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Opinions of Wednesday, 15 March 2017

Columnist: Osei, Nana Yaw

President Akufo-Addo and history of Ghana: Ignore Professor Osei

Osei, Nana Yaw

Kwarteng’s Intellectual Dishonesty

“A Historian at the University of Cape Coast says President Akufo-Addo did not misrepresent Ghana’s history with his independence day speech following accusations from the independence-wining party, the Convention Peoples Party (CPP). Prof. Kwame Osei Kwarteng said history is written based on perspectives, so it cannot be said that the president erred with his speech” (Source: ghanaweb.com, Saturday March 11, 2017). The foregoing statement is not befitting a status of a professor at a reputable University like Cape Coast University. This is because to reduce history to subjectivity or perspective is another way of concluding that historians are obliged to only utilize a qualitative research design.

Historians also use quantitative research design which is objective to a very large extent. "All those interested in studying society, past or present, need to take charge of quantitative data: to command it rather than be the slave of a seeming authority of numbers emerging from documents or the writings of a small body of numerically inclined researchers" (Hudson 2000:xvii). A clear historical fact like Independence Day of Ghana or the role of Kwame Nkrumah in the attainment of Ghana’s political emancipation cannot be subjective. Nkrumah, For example, reacted to the recommendations of the Coussey Committee which proposed a quasi -responsible form of government with an executive council with three members selected by the colonial government, eight elected ministers, and a nationally elected assembly. Nkrumah who repudiated the new constitutional proposal and described it as a “Trojan gift horse” that was bogus and fraudulent considered the imperative need to stage “Positive Action” (Gocking, 2005). Positive action consisted of civil disobedience that would include agitation, propaganda, and, at the last resort, the constitutional application of strikes, boycotts and non-cooperation based on the principle of complete non-violence as used by Ghandhi in India.

Ghana gained internal self-government in 1951 and Nkrumah became the leader of government business. The activities of the National Liberation Movement (NLM) in 1954 cannot equally be ignored in the construction of historiography of modern Ghana. Nkrumah was the first Prime minister of Ghana and the first president of Ghana. Independence history of Ghana cannot be accurate without the activities from 1949 to 1957. This is not a subjective history, but a factual history.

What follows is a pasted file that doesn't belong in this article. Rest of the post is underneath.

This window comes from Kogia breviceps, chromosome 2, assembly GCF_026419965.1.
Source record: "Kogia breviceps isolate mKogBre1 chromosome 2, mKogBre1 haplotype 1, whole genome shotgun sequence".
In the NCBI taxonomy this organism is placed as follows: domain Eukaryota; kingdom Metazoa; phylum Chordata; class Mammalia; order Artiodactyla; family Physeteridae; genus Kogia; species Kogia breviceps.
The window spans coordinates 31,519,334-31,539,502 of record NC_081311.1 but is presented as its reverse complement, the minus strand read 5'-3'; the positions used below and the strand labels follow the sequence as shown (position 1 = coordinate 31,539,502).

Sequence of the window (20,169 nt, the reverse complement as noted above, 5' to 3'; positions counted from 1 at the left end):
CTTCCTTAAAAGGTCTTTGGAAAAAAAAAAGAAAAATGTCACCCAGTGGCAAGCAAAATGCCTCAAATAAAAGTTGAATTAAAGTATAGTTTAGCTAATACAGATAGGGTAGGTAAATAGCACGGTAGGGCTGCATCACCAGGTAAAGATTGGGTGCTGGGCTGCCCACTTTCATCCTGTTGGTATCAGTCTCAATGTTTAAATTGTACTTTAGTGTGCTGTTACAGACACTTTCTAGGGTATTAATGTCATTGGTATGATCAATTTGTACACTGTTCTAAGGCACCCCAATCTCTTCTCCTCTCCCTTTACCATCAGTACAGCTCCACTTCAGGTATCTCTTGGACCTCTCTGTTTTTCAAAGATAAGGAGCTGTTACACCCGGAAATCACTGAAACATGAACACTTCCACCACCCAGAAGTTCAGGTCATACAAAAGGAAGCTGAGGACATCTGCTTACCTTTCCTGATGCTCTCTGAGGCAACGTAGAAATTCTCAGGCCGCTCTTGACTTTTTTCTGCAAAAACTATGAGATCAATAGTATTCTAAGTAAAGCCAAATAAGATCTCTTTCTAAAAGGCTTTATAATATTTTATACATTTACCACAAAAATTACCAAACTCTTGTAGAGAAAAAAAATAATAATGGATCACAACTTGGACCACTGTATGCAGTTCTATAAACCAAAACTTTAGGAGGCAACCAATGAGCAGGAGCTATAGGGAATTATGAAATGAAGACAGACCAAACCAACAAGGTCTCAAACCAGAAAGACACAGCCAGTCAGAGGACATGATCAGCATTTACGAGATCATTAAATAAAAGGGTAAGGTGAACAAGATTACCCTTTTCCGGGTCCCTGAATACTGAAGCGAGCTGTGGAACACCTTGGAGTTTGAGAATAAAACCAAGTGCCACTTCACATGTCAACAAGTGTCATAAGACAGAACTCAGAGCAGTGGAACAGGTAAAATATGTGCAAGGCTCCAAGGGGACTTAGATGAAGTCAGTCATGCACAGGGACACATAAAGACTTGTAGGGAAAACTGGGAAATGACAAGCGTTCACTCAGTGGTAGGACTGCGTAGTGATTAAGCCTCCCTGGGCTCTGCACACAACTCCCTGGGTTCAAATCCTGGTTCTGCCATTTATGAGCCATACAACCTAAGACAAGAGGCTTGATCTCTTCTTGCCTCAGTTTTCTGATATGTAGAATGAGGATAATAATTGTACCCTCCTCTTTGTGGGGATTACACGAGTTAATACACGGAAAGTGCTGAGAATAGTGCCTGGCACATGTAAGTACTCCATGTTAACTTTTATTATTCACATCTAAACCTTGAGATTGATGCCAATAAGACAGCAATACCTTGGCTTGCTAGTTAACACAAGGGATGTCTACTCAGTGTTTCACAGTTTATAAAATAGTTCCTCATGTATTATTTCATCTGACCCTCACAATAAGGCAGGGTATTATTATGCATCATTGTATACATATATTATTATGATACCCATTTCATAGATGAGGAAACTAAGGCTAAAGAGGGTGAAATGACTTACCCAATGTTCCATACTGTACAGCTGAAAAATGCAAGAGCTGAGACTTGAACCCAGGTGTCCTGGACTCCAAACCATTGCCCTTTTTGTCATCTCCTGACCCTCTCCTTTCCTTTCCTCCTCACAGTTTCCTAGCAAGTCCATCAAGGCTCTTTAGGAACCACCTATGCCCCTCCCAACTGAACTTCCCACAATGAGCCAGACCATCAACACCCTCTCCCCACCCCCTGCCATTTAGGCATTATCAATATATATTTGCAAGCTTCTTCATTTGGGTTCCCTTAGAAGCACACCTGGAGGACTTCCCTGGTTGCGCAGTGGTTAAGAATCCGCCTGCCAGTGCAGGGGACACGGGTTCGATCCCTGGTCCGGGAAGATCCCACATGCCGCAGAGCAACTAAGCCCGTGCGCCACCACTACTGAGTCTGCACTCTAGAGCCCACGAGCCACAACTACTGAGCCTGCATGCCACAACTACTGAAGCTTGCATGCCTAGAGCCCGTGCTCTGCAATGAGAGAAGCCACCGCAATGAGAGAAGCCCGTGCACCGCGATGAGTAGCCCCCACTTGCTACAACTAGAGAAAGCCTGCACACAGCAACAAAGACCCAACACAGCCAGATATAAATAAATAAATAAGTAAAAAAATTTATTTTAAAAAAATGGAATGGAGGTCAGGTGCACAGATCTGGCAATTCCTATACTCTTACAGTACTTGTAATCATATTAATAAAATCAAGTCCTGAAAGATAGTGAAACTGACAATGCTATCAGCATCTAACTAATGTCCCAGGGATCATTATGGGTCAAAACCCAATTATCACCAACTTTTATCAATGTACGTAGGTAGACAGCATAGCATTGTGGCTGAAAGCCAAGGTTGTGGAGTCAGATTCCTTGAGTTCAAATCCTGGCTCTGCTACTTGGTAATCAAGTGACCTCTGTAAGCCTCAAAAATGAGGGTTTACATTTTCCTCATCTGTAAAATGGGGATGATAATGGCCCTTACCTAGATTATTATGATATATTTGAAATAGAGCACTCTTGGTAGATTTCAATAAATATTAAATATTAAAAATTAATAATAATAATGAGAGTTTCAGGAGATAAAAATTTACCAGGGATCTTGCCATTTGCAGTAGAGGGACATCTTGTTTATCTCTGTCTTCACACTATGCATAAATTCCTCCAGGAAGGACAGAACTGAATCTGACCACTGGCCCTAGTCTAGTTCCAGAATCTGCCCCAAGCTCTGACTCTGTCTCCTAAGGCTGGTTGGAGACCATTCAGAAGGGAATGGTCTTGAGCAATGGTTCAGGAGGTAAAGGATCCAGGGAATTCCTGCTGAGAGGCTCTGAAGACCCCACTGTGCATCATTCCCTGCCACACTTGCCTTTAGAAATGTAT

Professor Osei Kwateng also stated that the southern Ghana became the British colony in August 1874. As a former High School history teacher, I can confirm without hesitation that this is not true! Three months after the Sagrenti War, and 10 years before the Berlin conference which formally introduced colonization, in July 1874, southern Gold Coast became the British colony. This is a factual history but not a perspective history. For a whole professor’s submission to be devoid of validity and coherency out of bootlicking and sycophancy of his own creation is palpably unfortunate.

A historian conducting a study on the effect of Yaa Asantewaa War on Asantis can either utilize a qualitative research design or a correlational or a descriptive quantitative design. Qualitative research design can validate Professor Kwarteng’s subjective history. Quantitative research is somewhat objective. For professor Kwateng to reduce history only to perspective is an act of intellectual dishonesty. In order to reduce human values and prejudice, historians must utilize interdisciplinary approach. President Akufu Addo must be commended for starting the political history of Ghana from 1897. He must also be corrected for an attempt to sink Nkrumah’s role into oblivion.

What did UGCC leaders see in Nkrumah before inviting him? Just as it is unfair when Ghana fails to notice the role of the other five members of the Big Six, it is unfair for the president of the Republic to relegate the role of Nkrumah to the background. Every agitation starts with many but it takes the role and spirit of one individual to translate the struggle into its intended climax or purpose. Out of Nkrumah’s inordinate zeal to annex Trans-Volta Togoland, Sylvanus Olympio of Togo described the former as an African imperialist. The other political, economic and social contributions of Nkrumah to the development of Ghana and Africa are evidential. At Makerere University in Uganda, one of their Halls of Residents is named after Nkrumah. Let us honor all the founders of Ghana. God bless Our Homeland Ghana and Make us cherish Fearless Honesty.

Nana Yaw Osei (Padigo),
Minnesota, USA
N_yawosei@hotmail.com



Reference
Gocking. R. S. (2005). The history of Ghana: The Greenwood Histories of the modern nations, Greenwood Press, London
Hudson, P. (2000). History by numbers: An introduction to quantitative approaches. London: Arnold.